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 New White House Plan to Bolster LTC Coronavirus Battle Wins AHCA/NCAL Support

President Trump unveiled new measures in a White House briefing on Thursday aimed at bolstering the federal government’s efforts to aid long term care facilities in their battle against the COVID-19 pandemic by directing more personal protective equipment (PPE) to facilities, increasing virus testing for residents and staff, and generally raising the profile of nursing facility residents in what the president said is a sustained program to “do right” by the nation’s seniors.    

The plan by Trump and his health care team, including Seema Verma, administrator of the Centers for Medicare & Medicaid Services (CMS), won the support of the American Health Care Association and National Center for Assisted Living (AHCA/NCAL).

“Today’s announcement sends a clear message about the important role of long term care in the national health care system and our response to the COVID-19 pandemic,” said Mark Parkinson, president and chief executive officer of AHCA/NCAL.

Among a host of steps outlined by Trump, one is to convene a new commission in May to tackle how best to protect and managed the COVID-19 outbreak in America’s nursing facilities. The Coronavirus Commission for Safety and Quality in Nursing Homes will be composed of leading industry experts, doctors and scientists, resident and patient advocates, family members, infection and prevention control specialists, and state and local authorities, the president said.

“We appreciate the commission and plan of action announced today by the Trump administration as an important step forward to ensure long term care facilities receive the vital support needed during this unprecedented public health crisis,” Parkinson said. “The plan detailed today builds on the work announced earlier this week by Vice President Pence to expedite direct shipment of PPE to more than 15,000 nursing homes around the country.”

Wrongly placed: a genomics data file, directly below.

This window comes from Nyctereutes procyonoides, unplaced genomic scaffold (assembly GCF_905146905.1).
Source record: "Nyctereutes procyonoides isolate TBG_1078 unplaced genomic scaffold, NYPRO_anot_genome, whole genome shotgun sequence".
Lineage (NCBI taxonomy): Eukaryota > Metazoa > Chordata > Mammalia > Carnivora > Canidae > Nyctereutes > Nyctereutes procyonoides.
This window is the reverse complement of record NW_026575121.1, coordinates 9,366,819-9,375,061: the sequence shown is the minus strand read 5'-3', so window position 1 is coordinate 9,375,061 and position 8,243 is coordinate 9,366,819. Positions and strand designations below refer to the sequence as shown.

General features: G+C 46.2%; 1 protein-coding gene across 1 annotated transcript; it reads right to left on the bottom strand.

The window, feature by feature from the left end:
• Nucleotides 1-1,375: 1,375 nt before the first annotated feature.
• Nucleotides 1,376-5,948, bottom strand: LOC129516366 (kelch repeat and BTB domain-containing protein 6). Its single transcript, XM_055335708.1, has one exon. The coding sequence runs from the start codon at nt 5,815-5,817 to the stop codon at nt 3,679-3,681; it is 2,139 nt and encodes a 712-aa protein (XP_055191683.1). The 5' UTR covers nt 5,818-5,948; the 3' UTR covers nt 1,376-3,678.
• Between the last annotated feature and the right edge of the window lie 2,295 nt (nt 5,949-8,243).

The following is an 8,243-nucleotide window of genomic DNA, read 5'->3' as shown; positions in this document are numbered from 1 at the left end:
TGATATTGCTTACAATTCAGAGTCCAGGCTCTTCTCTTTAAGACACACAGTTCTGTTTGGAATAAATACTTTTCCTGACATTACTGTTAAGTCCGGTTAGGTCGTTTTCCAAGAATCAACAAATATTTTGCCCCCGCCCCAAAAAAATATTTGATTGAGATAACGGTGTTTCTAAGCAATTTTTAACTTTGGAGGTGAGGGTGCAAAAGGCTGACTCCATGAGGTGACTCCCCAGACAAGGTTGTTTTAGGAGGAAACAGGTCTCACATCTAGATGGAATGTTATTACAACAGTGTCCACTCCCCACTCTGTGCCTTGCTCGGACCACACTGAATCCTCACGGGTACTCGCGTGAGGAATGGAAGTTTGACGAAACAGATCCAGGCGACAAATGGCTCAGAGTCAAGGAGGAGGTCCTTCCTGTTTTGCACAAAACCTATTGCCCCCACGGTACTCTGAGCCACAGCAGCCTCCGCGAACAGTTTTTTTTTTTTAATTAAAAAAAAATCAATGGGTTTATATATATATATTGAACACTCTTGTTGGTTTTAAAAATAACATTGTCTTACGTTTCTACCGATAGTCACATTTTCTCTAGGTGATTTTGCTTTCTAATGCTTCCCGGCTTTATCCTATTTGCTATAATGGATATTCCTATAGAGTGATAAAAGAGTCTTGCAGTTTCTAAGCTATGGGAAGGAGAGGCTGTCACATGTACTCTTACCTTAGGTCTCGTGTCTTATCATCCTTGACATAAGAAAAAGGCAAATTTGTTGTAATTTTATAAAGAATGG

He said in addition, Monday’s announcement from the administration that long term care residents and staff with symptoms are now a high priority level for testing is another positive development for America’s nursing facilities and assisted living communities.

“The public health system’s focus on long term care residents and staff must not waver, Parkinson said. “Seniors and those with underlying conditions are susceptible to this virus. Therefore, long term care facilities will need more PPE, testing, and resources.”

He said AHCA/NCAL looks forward to working with the new commission to identify ways that the public and private sectors can support the needs of provider health care heroes and “ensure they have the additional resources needed to stem the tide of this pandemic among our residents.”

Parkinson said long term care facilities face an uphill battle in stopping the COVID-19 virus, and the profession appreciates the administration’s support in making long term care residents and caregivers a priority in keeping them safe.

“It is not too late to turn this difficult situation around. What we need now is for everyone to rally around nursing homes and assisted living communities the same way we have around hospitals,” he said.

“And that means continuing our focus on testing, PPE, staffing, and funding just as health care providers have received. We will continue to work with local, state, and federal health officials to ensure all possible actions are taken to keep our nation’s long term care residents safe.”

CMS also announced a new series of waivers and changes related to COVID-19, along with rule changes. See an outline at Additional Background:Sweeping Regulatory Changes to Help U.S. Healthcare System Address COVID-19 Patient Surge | CMS.

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